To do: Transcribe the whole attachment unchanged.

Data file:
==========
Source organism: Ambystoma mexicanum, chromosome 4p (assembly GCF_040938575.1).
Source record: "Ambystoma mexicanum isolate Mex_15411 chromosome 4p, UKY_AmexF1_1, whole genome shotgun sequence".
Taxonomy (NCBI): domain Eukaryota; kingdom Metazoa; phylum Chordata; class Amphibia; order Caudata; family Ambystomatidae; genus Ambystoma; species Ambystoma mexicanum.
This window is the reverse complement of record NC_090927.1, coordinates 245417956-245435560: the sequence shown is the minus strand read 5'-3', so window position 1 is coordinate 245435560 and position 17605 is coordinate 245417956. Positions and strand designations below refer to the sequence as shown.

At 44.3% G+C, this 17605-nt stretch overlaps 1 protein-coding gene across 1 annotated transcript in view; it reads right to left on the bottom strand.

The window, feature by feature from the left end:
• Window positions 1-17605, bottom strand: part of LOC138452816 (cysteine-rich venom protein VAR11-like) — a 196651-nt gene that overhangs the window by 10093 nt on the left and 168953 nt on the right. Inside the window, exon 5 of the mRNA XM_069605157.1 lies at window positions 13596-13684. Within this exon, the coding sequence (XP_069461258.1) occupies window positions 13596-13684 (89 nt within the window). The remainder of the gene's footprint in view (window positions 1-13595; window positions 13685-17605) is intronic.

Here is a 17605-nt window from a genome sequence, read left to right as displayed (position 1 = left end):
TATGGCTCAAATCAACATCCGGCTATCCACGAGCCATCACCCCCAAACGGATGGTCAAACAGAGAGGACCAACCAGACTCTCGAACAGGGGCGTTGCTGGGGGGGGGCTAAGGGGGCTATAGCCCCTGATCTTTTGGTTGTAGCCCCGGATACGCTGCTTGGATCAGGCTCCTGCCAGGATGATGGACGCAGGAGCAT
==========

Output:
Source organism: Ambystoma mexicanum, chromosome 4p (assembly GCF_040938575.1).
Source record: "Ambystoma mexicanum isolate Mex_15411 chromosome 4p, UKY_AmexF1_1, whole genome shotgun sequence".
Taxonomy (NCBI): domain Eukaryota; kingdom Metazoa; phylum Chordata; class Amphibia; order Caudata; family Ambystomatidae; genus Ambystoma; species Ambystoma mexicanum.
This window is the reverse complement of record NC_090927.1, coordinates 245417956-245435560: the sequence shown is the minus strand read 5'-3', so window position 1 is coordinate 245435560 and position 17605 is coordinate 245417956. Positions and strand designations below refer to the sequence as shown.

At 44.3% G+C, this 17605-nt stretch overlaps 1 protein-coding gene across 1 annotated transcript in view; it reads right to left on the bottom strand.

The window, feature by feature from the left end:
• Window positions 1-17605, bottom strand: part of LOC138452816 (cysteine-rich venom protein VAR11-like) — a 196651-nt gene that overhangs the window by 10093 nt on the left and 168953 nt on the right. Inside the window, exon 5 of the mRNA XM_069605157.1 lies at window positions 13596-13684. Within this exon, the coding sequence (XP_069461258.1) occupies window positions 13596-13684 (89 nt within the window). The remainder of the gene's footprint in view (window positions 1-13595; window positions 13685-17605) is intronic.

Here is a 17605-nt window from a genome sequence, read left to right as displayed (position 1 = left end):
TATGGCTCAAATCAACATCCGGCTATCCACGAGCCATCACCCCCAAACGGATGGTCAAACAGAGAGGACCAACCAGACTCTCGAACAGGGGCGTTGCTGGGGGGGGGCTAAGGGGGCTATAGCCCCTGATCTTTTGGTTGTAGCCCCGGATACGCTGCTTGGATCAGGCTCCTGCCAGGATGATGGACGCAGGAGCAT